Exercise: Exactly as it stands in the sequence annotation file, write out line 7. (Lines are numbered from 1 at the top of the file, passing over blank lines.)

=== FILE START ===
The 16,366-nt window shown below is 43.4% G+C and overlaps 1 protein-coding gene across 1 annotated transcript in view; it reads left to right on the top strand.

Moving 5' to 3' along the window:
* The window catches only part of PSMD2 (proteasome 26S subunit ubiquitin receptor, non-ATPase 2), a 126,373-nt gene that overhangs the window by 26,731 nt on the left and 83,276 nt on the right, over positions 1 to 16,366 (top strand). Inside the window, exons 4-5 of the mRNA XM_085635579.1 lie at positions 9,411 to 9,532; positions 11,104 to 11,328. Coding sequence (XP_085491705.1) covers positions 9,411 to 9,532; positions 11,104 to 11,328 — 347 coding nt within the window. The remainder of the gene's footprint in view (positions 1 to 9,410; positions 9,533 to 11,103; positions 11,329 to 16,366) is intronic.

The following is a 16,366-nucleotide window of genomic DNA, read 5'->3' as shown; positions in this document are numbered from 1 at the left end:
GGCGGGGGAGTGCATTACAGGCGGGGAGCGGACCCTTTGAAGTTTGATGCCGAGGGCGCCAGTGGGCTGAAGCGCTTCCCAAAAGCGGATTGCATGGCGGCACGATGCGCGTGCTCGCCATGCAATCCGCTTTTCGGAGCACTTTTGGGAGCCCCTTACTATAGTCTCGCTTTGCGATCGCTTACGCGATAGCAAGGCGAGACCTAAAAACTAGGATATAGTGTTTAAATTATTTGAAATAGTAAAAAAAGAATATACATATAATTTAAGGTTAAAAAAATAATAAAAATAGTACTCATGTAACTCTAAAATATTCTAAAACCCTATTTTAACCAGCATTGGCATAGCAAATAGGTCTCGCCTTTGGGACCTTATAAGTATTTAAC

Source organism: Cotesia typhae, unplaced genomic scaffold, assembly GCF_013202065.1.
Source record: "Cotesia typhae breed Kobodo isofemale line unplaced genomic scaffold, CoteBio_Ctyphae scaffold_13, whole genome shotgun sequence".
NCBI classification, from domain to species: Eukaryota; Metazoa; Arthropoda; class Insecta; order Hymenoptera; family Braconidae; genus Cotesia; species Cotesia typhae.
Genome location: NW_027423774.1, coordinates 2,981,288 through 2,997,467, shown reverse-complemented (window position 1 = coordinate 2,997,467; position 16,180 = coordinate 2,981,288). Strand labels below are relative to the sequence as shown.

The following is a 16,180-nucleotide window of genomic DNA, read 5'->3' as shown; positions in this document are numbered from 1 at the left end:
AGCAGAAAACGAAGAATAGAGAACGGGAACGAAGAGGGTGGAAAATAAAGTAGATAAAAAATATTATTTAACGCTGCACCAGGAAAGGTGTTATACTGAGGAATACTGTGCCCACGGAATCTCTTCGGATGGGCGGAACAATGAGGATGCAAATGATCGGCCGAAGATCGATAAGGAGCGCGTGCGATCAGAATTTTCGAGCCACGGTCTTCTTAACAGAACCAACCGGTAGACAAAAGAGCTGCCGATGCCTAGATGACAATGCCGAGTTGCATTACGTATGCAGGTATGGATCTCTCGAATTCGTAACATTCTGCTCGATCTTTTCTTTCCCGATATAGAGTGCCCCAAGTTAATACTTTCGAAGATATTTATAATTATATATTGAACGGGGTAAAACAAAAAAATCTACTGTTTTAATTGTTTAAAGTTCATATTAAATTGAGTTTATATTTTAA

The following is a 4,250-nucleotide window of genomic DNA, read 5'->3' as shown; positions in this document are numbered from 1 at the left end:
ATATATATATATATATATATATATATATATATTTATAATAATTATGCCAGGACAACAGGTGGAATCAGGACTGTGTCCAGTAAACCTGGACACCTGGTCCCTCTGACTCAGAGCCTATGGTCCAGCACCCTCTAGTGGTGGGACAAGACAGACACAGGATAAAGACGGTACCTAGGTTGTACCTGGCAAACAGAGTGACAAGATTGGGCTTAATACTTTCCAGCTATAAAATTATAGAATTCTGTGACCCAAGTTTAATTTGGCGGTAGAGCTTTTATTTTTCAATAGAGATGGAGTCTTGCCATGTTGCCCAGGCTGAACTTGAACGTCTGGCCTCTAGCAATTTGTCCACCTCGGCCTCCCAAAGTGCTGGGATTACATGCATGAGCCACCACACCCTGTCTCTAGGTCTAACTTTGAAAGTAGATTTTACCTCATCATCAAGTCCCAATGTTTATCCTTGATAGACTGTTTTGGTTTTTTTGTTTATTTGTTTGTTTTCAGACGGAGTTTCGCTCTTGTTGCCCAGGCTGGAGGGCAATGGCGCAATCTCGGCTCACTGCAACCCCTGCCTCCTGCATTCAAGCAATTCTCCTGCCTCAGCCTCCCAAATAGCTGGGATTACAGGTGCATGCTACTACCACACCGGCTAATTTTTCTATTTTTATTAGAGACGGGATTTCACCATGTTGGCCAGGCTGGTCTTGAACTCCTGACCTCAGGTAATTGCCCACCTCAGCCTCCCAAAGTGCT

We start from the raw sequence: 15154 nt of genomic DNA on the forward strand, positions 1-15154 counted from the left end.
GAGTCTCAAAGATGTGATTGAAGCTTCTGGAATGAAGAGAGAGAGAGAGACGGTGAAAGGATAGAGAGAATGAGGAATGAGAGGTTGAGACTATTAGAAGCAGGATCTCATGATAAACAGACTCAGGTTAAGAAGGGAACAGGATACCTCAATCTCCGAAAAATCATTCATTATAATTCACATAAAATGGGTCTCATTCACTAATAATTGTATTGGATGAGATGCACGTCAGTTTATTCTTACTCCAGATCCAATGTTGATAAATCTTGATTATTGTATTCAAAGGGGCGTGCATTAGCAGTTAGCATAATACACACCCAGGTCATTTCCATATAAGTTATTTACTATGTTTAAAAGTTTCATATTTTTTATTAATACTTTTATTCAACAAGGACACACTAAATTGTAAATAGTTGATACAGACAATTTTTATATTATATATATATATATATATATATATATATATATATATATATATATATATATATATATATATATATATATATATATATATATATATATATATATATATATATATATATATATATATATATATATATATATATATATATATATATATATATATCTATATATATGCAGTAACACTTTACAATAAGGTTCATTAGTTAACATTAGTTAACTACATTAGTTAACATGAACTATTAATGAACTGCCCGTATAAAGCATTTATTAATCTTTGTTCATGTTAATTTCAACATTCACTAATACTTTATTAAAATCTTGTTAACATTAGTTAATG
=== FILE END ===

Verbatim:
Source record: "Cotesia typhae breed Kobodo isofemale line unplaced genomic scaffold, CoteBio_Ctyphae scaffold_13, whole genome shotgun sequence".